Djokovic bets on a COVID cure as he searches tennis history

Serbian tennis player Novak Djokovic arrives at Nikola Tesla Airport after the Australian federal court upheld a government decision to cancel his visa to play in the Australian Open, in Belgrade, Serbia, Jan. 17, 2022. REUTERS/Christopher Pike

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COPENHAGEN, Jan. 19 (Reuters) – The pandemic has blocked Novak Djokovic’s foray into tennis history, so the 34-year-old may be pinning his hopes on a cure for COVID to get his hands on another glorious grand slam before time runs out .

The Serbian superstar, who has become the focus of the global vaccine debate over his failed attempt to enter Australia without being vaccinated, has a majority stake in a Danish biotech company looking to develop a treatment to fight COVID-19, the CEO of the company to Reuters. read more

QuantBioRes boss Ivan Loncarevic, who described himself as an entrepreneur, said the tennis player’s acquisition of the 80% stake took place in June 2020, but declined to say how much it was.

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The company is developing a peptide that prevents the coronavirus from infecting human cells and expects to launch clinical trials in Britain this summer, according to Loncarevic, who emphasized the company was working on a treatment, not a vaccine.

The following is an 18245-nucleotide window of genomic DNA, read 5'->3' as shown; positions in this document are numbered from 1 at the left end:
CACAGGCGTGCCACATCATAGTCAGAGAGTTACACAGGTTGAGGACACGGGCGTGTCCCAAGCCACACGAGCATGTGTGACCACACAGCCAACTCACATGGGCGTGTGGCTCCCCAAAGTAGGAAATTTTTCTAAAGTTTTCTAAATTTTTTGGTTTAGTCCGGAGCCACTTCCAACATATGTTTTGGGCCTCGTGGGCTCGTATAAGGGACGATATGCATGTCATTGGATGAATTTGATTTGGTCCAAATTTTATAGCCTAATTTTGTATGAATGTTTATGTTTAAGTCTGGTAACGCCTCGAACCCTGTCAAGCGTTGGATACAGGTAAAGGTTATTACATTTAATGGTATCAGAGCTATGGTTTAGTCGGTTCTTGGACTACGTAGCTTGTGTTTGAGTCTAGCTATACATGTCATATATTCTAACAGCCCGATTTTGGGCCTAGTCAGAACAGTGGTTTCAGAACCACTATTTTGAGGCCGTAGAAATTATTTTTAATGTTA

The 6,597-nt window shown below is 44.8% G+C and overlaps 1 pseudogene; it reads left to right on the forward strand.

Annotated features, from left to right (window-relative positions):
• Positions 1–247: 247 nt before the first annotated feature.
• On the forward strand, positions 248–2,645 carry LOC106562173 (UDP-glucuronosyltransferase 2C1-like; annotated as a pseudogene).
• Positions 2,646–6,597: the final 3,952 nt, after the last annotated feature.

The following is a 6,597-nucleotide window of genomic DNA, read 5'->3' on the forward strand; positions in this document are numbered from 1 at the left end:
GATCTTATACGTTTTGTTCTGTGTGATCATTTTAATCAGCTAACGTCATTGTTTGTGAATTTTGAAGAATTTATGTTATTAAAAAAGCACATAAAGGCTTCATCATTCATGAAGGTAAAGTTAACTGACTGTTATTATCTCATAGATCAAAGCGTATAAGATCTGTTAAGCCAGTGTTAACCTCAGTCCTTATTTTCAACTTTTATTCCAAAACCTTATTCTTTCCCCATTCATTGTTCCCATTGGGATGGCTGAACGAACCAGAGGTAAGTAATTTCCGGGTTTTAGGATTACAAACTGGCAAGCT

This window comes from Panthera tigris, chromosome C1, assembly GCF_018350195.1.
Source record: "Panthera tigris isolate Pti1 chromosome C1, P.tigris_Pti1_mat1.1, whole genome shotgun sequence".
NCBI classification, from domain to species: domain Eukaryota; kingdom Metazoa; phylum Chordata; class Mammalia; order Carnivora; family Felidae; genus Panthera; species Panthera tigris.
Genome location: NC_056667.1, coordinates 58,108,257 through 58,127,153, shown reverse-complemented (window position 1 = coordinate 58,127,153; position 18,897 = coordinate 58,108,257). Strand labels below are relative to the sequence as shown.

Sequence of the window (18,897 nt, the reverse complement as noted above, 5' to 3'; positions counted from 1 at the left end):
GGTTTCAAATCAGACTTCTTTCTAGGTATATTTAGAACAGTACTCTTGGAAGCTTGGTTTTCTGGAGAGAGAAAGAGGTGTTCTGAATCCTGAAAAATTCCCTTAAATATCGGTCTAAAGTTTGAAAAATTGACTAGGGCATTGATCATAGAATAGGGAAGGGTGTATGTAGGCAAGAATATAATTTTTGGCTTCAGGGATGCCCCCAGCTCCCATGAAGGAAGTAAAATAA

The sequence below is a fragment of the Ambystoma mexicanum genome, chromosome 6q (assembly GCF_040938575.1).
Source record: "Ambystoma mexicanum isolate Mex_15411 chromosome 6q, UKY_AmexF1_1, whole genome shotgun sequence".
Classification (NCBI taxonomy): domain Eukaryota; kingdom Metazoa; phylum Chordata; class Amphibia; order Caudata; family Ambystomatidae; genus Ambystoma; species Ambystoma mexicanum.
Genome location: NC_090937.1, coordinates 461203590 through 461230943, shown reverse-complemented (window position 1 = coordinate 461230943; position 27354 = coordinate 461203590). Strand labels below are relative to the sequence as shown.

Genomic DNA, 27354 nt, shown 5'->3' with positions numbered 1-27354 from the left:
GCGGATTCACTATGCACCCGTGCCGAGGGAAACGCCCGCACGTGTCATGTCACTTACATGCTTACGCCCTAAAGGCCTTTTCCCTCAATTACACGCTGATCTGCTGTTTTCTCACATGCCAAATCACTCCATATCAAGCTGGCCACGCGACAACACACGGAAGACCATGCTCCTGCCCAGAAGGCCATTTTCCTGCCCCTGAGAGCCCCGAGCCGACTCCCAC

The CEO said the company had about a dozen researchers working in Denmark, Australia and Slovenia. According to the Danish Trade Register, Djokovic and his wife Jelena own 40.8% and 39.2% of the company respectively.

A spokesman for Djokovic did not immediately respond to a request for comment.

Djokovic has had phenomenal success – Forbes put him on its list of the world’s 50 highest paid athletes for 2021. It calculated his on-court earnings at $4.5 million, dwarfed by the $30 million he said. he earned out of court.

Still, time may not be on the side of the world’s number one in his quest to be seen as the greatest player in history as he moves deeper and deeper into his thirties.

He had desperately hoped to play in the Australian Open this month with his sights set on a 21st Grand Slam title that would take him above arch-rivals Roger Federer and Rafa Nadal.

The frustrated Djokovic is now in danger of being pushed out of tennis, with rules for unvaccinated travelers in the third year of the pandemic and some tournaments reconsidering waivers.

The most immediate concern is the next grand slam – the French Open in May, where Nadal has already amassed a staggering 13 titles – after the country’s sports ministry said on Monday there would be no exemption from a new vaccine pass law. .

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Reporting by Nikolaj Skydsgaard; Additional reporting by Jacob Gronholt-Pedersen and Ossian Shine; Editing by Alison Williams and Pravin Char

Our Standards: The Thomson Reuters Trust Principles.


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